I also believe social and environmental justice are a critical component to progress. Just as the environment is an interconnected system of many things, so must our approach be to improving it. One initiative alone isn’t going to cut it. We have formed and strengthened partnerships with a range of stakeholders. This comprehensive, team approach is essential to protect the environment for ourselves and future generations.  

    Visit to learn more about New Castle County government.

  • February 2022: General Assembly Preview

    The Delaware General Assembly returned to session in January 2022 and there is much work to do, including increasing funding for open space, fighting climate change, reducing pollutants in water and air and further ensuring that—in an era of rising waters and more extreme weather events—state infrastructure has the funding upgrades it needs.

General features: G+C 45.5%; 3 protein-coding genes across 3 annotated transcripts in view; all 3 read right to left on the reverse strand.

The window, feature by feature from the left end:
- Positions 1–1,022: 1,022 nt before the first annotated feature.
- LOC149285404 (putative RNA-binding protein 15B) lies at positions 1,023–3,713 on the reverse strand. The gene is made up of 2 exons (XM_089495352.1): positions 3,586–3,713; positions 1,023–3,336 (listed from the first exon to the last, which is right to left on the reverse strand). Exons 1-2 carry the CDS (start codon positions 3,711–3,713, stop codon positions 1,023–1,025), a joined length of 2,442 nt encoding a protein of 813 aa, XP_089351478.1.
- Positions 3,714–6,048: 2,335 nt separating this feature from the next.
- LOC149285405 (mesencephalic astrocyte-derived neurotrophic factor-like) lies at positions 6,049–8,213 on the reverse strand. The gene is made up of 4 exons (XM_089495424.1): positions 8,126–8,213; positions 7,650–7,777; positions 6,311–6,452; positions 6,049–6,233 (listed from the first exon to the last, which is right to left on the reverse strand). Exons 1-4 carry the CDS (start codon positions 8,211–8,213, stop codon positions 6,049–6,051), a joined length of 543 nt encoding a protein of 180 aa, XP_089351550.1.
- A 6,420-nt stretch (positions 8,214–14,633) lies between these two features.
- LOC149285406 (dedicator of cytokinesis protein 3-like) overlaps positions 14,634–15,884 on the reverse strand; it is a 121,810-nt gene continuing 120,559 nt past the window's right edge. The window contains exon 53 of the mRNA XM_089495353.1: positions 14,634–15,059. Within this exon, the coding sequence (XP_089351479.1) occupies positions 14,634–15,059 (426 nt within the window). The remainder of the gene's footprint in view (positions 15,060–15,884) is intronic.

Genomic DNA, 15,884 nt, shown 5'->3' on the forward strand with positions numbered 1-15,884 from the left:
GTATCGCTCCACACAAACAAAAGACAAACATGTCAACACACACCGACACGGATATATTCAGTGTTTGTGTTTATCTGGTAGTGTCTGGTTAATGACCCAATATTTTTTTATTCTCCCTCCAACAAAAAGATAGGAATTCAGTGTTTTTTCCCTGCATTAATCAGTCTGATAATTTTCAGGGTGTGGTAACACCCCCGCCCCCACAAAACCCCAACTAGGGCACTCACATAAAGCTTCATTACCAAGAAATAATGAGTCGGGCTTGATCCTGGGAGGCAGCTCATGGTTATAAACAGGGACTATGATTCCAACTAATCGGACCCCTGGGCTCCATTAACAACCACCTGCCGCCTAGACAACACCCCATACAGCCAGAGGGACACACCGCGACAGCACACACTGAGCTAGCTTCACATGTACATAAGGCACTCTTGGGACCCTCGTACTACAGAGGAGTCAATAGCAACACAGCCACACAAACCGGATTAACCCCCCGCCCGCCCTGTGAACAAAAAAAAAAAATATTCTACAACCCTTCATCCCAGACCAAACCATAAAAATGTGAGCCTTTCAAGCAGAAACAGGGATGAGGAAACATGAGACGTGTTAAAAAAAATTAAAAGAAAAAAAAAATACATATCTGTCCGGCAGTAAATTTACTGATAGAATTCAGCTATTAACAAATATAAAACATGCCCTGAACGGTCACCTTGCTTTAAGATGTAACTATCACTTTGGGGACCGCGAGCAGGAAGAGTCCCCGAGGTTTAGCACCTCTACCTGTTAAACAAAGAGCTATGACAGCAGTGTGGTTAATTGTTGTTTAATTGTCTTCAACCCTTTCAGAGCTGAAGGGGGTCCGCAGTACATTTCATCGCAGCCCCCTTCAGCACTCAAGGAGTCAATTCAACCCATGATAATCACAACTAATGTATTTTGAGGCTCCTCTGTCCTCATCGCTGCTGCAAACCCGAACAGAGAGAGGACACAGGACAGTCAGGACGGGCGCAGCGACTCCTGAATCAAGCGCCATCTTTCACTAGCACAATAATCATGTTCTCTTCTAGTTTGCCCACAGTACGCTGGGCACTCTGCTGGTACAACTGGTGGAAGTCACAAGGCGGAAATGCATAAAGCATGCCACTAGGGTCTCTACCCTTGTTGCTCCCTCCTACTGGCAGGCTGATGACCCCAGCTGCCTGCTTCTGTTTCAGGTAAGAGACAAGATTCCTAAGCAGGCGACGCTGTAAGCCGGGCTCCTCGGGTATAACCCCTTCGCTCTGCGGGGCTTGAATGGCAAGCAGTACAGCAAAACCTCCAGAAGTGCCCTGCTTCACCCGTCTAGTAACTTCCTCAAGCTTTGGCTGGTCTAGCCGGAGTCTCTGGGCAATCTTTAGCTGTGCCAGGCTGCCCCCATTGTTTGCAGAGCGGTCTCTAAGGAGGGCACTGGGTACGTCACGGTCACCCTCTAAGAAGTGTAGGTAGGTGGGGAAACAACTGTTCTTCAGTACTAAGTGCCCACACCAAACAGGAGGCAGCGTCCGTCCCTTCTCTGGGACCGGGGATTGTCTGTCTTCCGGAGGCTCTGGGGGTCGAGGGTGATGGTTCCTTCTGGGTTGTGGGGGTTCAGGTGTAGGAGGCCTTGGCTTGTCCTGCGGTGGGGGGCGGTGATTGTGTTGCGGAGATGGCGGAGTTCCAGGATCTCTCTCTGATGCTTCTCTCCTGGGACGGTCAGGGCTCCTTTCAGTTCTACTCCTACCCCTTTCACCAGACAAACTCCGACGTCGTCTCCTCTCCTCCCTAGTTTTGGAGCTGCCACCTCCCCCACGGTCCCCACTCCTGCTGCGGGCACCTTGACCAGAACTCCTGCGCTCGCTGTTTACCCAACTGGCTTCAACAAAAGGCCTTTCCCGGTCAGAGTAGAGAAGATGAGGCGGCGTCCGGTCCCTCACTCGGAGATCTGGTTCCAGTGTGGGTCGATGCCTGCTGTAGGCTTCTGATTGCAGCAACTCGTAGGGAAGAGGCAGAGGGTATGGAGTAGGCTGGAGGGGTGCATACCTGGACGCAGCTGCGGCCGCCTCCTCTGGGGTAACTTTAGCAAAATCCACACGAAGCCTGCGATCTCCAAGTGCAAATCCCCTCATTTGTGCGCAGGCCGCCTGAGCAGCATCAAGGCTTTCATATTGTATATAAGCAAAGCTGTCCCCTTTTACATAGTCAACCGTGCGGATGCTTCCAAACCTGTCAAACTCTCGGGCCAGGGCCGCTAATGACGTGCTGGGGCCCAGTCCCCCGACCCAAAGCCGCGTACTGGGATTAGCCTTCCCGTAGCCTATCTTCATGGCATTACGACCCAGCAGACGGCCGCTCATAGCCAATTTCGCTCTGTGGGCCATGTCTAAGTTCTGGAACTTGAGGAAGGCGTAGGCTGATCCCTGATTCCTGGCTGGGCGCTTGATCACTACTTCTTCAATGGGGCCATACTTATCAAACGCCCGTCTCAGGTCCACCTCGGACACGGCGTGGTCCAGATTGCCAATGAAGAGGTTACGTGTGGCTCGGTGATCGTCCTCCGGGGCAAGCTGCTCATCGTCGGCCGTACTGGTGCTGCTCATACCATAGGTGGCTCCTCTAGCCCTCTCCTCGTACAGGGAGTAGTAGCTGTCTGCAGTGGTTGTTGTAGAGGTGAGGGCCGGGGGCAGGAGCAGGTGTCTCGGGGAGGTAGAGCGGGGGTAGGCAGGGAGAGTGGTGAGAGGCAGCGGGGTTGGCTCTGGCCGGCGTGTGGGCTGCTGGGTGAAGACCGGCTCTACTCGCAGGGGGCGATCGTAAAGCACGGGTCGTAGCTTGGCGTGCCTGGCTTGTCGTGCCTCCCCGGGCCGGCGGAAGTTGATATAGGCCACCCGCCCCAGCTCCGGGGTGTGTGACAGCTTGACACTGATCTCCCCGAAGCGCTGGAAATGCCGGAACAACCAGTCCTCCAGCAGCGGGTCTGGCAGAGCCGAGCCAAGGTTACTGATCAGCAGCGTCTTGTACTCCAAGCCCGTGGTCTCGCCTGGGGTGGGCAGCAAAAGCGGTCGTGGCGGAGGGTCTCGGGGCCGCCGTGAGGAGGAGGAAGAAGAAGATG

We, too, will laser focus on efforts that support diversity, equity, inclusion and justice in the environment consistent with TNC’s goal to help build a future where people and nature thrive. Over the coming months, you will hear more about our advocacy work; our February focus is on open space and infrastructure funding.

    Delaware Land Preservation Coalition: $25 million in new state open space funds

    Conserving open spaces protects our natural, cultural, historical and recreational resources and helps mitigate climate change through carbon absorption. Organized by the Delaware Center for the Inland Bays (CIB), the Delaware Land Protection Coalition (DLPC) is a group of conservation-focused organizations advocating for $25 million in state open space funds.

    In addition to CIB and TNC, DLPC members include Delaware Wild Lands, Delaware Nature Society, Kent County Conservancy, Ducks Unlimited, Sussex County Land Trust, Preservation Delaware, Native Species Council and representatives from New Castle County and Kent County.